Ethnic and Racial Minorities
Ethnic minority men have also been highly ignored in terms of ED research. The little research that has been done regarding the topic was advised not to interpret their findings due to weak effect sizes (Wimbish, 2009). EDs within minority women vary from white women, as minority women are more likely to suffer from BED (Wimbish, 2009). Minority men have an array of vulnerabilities, as well as protective factors in developing an eating disorder. Men may attach different meanings to food, eating, and body ideals. Variety often accompanies different ethnicity or immigrant status (Boisvert & Harrel, 2012). Generally, African Americans have the second highest rate of being overweight and the highest rate of obesity. Among men, African Americans have the third highest rate for being overweight and the second highest in obesity second only to Mexican Americans. This increased risk of obesity could be a consequence of racial discrimination, lack of access to affordable health services, or poor health education. Overweight and obese African American’s are two to three times more likely to believe they are of average weight than their overweight or obese White peers (Wimbish, 2009).
Cultural weight differences and body image perception needs further research, though some experts believe that because of cultural acceptance for different body shapes and heavier weights, there is less pressure for an individual to lose weight through diet and exercise. Although the absence of desire to lose weight appears to be a protective factor, it may actually be a catalyst for disordered eating and body issues among African American men. A protective factor could be that African American men claim to accept their body type and weight more often than White individuals and larger body sizes do not significantly lower their self-esteem (Wimbish, 2009). However, along with Asian American men, African American men were more likely to induce vomiting than their white counterparts. Furthermore, there was a significant link found in between Black identity and a desire for muscularity (Wimbish, 2009). Onset can range from late teens though the thirties, but late onset could be attributed to individuals hiding their behaviors, leading them to remain undiagnosed or unreported (Wimbish, 2009).
As of now, treatment is relatively the same for men as it is for women, despite the different catalysts and outcomes that cause these disorders (William and Morgan, 2010). “Males are especially underrepresented in treatment seeking-samples, for reasons that have not yet been systematically examined” (American Psychiatric Association, 2013). Therefore, men may not be receiving the most effective treatment. For instance, to stop binge-purge episodes, women are often prescribed antidepressants (William and Morgan, 2010). But for men, it does not cease behavior as successfully. Behavioral relearning, which causes normalizing abnormal eating habits is important to treatment so patients cannot just “eat their way out of the hospital” to gain the weight needed to be released then go back to dangerous behavior (William and Morgan, 2010). The way men respond to treatment is overall less clear than the way women respond. Men have different perceptions of weight concerns and have higher rates of recovery if they are treated in separate programs using male clinicians. A focus on sexual identity also aided in recovery because the pressures men experience as gay makes relapse more likely if aftercare is not adequate (William and Morgan, 2010).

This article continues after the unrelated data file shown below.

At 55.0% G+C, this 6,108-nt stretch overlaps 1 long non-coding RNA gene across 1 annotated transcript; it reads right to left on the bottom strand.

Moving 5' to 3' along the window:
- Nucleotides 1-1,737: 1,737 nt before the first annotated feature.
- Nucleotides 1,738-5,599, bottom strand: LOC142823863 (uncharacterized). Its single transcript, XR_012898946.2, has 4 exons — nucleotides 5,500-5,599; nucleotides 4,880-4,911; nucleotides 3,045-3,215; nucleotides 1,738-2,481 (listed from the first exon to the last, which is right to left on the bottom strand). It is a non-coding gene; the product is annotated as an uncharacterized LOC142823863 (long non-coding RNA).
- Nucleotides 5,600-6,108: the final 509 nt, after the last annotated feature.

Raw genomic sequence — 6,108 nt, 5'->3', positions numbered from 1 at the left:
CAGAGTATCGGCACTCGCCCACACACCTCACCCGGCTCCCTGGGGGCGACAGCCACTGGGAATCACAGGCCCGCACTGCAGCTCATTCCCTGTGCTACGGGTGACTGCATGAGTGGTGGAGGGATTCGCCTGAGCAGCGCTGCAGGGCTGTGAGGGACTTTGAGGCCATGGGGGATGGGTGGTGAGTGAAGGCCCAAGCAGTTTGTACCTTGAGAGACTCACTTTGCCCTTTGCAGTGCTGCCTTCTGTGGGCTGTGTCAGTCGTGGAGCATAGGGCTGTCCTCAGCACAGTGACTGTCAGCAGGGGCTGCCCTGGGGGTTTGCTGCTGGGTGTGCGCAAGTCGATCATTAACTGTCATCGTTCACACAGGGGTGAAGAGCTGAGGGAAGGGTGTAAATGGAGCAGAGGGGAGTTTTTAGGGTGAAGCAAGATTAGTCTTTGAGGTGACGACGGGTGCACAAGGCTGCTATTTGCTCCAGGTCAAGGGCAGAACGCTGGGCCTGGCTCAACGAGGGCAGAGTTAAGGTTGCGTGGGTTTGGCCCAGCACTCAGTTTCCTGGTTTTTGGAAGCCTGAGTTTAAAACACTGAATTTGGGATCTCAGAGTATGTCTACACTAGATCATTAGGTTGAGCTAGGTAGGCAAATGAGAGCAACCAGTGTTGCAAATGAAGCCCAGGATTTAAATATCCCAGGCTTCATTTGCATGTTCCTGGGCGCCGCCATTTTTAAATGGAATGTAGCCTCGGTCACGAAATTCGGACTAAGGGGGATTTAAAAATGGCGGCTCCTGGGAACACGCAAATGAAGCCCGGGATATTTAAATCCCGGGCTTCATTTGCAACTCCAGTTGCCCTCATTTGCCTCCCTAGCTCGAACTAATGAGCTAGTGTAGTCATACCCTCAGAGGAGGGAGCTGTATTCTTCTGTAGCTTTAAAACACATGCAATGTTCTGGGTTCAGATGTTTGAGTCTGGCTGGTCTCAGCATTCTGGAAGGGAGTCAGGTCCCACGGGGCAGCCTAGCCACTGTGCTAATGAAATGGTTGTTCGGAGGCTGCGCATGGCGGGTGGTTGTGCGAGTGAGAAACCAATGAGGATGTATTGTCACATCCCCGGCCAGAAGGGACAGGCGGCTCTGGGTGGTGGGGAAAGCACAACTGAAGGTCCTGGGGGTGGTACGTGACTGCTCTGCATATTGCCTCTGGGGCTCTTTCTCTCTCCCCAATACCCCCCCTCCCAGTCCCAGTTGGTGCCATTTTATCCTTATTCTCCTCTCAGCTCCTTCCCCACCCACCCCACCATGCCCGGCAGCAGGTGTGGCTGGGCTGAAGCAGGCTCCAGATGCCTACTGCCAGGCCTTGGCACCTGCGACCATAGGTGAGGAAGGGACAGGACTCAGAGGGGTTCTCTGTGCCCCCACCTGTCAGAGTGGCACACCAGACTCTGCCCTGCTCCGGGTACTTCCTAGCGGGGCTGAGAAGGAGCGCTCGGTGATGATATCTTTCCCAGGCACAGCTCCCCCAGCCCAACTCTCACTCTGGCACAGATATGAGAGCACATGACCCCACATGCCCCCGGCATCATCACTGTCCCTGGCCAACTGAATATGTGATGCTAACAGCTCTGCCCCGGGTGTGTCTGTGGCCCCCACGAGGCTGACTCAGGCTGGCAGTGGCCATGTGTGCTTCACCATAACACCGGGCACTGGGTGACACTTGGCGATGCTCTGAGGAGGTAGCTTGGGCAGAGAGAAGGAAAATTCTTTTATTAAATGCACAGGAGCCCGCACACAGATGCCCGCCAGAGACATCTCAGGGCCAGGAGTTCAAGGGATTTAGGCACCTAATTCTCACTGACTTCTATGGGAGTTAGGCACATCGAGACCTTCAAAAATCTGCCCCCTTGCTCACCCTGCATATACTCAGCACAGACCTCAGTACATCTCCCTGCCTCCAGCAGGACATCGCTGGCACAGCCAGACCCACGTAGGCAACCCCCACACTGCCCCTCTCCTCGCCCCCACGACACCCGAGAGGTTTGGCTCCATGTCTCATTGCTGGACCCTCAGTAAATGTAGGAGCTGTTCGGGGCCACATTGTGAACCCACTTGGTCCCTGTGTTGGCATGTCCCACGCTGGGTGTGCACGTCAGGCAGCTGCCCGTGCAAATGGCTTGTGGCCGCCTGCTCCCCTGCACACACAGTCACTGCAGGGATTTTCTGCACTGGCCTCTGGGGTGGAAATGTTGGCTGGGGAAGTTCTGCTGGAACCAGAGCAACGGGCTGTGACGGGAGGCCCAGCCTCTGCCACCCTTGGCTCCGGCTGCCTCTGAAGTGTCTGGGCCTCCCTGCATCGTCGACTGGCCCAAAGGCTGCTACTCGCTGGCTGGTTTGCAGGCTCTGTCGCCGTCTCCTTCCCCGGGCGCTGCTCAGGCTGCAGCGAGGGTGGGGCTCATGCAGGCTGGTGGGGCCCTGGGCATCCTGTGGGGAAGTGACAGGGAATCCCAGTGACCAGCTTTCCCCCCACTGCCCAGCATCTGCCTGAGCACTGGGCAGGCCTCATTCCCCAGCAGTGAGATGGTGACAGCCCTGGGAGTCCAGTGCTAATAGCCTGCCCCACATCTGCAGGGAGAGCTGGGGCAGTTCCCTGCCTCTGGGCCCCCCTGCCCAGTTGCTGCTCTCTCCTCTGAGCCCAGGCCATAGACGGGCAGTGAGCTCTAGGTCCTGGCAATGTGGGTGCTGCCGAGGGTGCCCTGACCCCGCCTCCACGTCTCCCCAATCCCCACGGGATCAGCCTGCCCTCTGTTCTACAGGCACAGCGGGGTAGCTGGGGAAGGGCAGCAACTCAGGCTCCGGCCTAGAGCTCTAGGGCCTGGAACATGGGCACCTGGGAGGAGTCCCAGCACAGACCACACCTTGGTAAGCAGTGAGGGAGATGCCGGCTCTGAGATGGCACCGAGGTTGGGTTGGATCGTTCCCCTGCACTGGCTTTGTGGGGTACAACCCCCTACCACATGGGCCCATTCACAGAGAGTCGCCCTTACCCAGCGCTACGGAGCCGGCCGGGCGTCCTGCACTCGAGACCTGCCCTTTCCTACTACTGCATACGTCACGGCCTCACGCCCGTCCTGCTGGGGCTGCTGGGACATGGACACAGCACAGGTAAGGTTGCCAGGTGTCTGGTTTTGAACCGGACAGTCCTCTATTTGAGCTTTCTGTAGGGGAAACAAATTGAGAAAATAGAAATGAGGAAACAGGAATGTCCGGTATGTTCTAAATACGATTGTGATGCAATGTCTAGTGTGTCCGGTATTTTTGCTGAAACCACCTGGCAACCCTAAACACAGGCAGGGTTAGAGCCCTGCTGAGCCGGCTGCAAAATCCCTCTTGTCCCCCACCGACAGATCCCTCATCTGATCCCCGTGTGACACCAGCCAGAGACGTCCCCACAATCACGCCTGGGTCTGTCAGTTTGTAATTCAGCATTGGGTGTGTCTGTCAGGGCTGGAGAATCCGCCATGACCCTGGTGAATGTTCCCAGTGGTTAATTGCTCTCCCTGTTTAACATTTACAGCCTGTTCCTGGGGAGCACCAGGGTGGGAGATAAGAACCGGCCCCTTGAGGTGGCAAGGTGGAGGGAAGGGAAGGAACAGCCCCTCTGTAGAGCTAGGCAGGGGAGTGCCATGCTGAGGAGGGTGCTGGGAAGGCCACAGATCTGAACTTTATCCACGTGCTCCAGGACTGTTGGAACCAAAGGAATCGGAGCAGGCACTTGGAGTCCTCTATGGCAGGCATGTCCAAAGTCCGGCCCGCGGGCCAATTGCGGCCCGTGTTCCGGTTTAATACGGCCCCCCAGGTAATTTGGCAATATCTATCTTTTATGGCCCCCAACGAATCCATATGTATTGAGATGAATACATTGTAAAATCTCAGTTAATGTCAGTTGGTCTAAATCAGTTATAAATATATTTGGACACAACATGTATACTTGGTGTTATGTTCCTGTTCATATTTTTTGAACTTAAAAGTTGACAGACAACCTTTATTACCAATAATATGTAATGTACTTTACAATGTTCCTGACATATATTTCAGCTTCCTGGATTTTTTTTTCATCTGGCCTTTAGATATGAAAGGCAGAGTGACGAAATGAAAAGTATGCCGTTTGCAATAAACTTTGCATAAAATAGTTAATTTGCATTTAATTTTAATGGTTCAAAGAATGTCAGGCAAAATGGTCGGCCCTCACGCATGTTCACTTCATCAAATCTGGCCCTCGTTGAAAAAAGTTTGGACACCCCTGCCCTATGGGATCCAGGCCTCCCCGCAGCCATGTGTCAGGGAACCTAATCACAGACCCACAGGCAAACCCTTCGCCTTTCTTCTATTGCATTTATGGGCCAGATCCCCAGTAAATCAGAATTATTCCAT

Both historically and presently, male-identified individuals with EDs have been overlooked, underdiagnosed, and under-researched due, in part, to the stereotyped belief that EDs predominantly manifest in White female-identified individuals. This stereotype results in an image of EDs that does not leave room for masculine identities and an erroneous assumption of symptom manifestation based on individuals who identify as female.
Across diverse and intersecting identities, individuals who identify as masculine experience unique social pressures of idealized body types for men, a connection between masculinity and body size/shape, and a stigmatization of help-seeking behaviors. For affectional minority men, ED symptoms are associated with both proximal and distal minority stress in the forms of internalized homonegativity and negative media portrayals/societal views, respectively. Further, historical contexts of the AIDS epidemic and the associations of “looking ill or weak” within the gay male community must be considered in the manifestation of EDs. For gender minority men and masculine-identified individuals, EDs may be complexly intertwined with societal pressures and expectations of their external bodies and their internal identities. EDs may develop in gender diverse masculine-identified individuals due to or in combination with gender-focused body dysphoria and the importance of gender affirmative treatment interventions cannot be overstated. Further research is needed to investigate the development of EDs in older adult men and, more specifically, in older gay men. In terms of race and ethnicity, more research is needed to better understand the impacts of systemic racism, stigmatization, and lack of access to resources in the development of EDs in African-Americans, Asian-Americans, and Mexican-Americans, as well as the cultural protective factors in both communities. Despite the clear differences in the prevalence, severity, and manifestation of EDs in masculine-identified populations, treatment is largely based on and designed for feminine-identified populations. The available research clearly indicates a need for gender-specific treatment for EDs.
Cite This Article